Wednesday, December 18, 2013

Technology and the Decline of Creativity (Jacques Ellul)

Store, in Bangkok
Ever read anything by French sociologist/theologian Jacques Ellul? (Greg Boyd has recently rediscovered Ellul, and quotes him a lot.) A long time ago I read Ellul's then-famous The Technological Society, and The Ethics of Freedom. There is a prophetic timelessness we get from Ellul. Here's an example, with Marva Dawn commenting on Ellul:

"Fifty years ago...  Ellul warned that technology, in spite of its many lauded gifts, also presented great dangers. Its most important threat was its development into the totality of an unremittingly encompassing milieu. He realized that human beings would become immersed in, and completely subjected to, an omnipotence made possible by the intertwining of technology, money, politics, and other forces. He protested that it would be vanity to pretend that this monolithic technical world could be checked or guided, for people would discover that they were too enclosed within their artificial creation to find an exit...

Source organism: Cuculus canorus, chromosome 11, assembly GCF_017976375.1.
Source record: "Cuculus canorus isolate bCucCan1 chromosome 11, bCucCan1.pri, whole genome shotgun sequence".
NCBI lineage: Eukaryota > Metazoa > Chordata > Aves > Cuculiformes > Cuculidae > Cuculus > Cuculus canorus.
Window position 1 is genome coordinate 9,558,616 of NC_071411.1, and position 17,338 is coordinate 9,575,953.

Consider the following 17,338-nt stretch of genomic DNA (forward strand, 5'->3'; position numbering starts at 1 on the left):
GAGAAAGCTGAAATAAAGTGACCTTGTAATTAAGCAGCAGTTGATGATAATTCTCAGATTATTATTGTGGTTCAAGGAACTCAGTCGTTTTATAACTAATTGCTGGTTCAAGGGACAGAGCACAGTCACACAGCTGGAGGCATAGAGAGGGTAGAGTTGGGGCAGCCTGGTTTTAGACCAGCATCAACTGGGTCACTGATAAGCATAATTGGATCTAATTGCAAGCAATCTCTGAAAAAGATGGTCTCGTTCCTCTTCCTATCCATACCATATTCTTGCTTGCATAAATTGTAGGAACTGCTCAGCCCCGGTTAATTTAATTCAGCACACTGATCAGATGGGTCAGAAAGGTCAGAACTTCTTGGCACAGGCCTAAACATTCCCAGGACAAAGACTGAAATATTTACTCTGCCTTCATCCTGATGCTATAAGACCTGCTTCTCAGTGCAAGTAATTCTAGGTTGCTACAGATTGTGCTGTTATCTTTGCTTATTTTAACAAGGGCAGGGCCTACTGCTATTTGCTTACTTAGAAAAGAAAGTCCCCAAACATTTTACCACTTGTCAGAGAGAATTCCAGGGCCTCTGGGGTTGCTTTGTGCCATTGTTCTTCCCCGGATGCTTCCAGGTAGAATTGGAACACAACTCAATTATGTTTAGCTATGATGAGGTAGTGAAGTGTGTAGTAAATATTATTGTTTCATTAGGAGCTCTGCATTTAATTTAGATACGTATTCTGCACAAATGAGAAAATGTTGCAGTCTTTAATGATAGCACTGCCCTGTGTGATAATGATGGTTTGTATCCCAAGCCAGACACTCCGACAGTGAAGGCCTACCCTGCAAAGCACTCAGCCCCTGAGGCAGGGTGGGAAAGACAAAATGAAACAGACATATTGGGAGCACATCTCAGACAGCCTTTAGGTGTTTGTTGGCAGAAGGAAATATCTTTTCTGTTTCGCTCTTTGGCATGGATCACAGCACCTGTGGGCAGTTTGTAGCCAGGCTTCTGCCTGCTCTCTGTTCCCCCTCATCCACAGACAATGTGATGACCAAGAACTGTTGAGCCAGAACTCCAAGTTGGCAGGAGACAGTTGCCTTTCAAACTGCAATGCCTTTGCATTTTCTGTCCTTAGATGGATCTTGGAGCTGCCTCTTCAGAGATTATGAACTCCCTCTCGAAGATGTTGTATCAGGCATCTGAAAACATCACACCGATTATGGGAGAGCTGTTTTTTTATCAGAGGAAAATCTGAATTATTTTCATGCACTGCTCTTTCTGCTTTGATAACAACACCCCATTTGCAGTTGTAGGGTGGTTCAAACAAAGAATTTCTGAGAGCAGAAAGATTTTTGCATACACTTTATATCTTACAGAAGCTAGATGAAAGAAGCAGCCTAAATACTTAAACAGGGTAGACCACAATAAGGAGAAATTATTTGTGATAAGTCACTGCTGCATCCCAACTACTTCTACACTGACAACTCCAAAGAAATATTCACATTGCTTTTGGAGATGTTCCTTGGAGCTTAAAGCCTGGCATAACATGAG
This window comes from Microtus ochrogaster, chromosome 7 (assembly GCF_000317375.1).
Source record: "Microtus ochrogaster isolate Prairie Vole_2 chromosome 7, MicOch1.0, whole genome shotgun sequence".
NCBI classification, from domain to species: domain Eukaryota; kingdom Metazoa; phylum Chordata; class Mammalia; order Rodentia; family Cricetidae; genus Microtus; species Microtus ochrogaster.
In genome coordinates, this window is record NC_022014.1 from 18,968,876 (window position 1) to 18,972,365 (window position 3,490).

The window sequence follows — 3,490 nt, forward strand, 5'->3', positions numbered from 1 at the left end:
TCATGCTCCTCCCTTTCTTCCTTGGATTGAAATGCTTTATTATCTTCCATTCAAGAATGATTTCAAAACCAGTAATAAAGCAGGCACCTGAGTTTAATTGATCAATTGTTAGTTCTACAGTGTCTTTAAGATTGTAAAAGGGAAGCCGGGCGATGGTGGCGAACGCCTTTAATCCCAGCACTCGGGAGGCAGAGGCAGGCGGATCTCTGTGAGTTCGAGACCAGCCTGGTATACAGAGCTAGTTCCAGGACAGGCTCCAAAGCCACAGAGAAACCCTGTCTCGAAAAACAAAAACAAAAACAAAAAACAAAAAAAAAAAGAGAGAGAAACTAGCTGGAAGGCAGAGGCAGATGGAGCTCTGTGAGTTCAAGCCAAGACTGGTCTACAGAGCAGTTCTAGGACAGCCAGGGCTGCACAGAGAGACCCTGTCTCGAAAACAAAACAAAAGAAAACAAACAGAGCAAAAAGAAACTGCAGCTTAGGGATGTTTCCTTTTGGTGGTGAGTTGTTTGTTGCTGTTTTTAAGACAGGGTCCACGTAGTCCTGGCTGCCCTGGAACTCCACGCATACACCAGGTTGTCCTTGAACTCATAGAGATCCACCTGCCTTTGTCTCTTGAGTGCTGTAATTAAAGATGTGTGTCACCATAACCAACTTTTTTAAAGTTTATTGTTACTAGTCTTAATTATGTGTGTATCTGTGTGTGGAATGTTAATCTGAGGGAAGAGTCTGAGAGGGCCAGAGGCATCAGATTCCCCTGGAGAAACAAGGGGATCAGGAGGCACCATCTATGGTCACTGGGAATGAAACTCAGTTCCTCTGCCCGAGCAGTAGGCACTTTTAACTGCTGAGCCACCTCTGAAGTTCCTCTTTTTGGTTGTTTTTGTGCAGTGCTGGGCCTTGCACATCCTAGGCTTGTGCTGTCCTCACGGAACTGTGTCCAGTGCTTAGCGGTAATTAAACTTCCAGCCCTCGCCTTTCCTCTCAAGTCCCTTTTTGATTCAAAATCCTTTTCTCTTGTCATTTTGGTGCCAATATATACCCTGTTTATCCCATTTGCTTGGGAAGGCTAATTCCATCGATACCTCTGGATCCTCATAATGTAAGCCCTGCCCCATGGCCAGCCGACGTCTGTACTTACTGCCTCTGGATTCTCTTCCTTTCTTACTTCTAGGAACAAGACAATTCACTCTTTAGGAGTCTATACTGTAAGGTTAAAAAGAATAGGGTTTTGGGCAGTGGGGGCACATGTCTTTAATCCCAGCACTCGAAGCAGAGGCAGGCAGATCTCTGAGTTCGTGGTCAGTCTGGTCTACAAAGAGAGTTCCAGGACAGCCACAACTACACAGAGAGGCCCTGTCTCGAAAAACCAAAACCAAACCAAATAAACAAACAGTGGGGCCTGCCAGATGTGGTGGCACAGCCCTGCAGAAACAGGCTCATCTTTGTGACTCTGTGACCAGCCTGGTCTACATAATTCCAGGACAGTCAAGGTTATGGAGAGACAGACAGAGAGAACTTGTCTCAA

...Ellul called it a "profound mutation" because technology and its paradigm would become the defining force of civilization." 
- Marva Dawn, Unfettered Hope: A Call to Faithful Living In an Affluent Society, pp. 1-2

Technology has extended our physical being. The smartphone that the hand wields is the hand. This morph-mutation "contributes to the increasing move to "entertainments" and consumption for our moments of enjoyment." (Ib., 2)

Two Ellulian dangers of this technomorph are:

  1. that the primary criterion in a technological milieu is efficiency; and
  2. that the proliferation of means would bring about the disappearance of ends. (In Ib.)
Hence, among other things, the decline of creativity (with "ends" not in sight, and human creation guided and channeled by apps - see Gardner and Davis).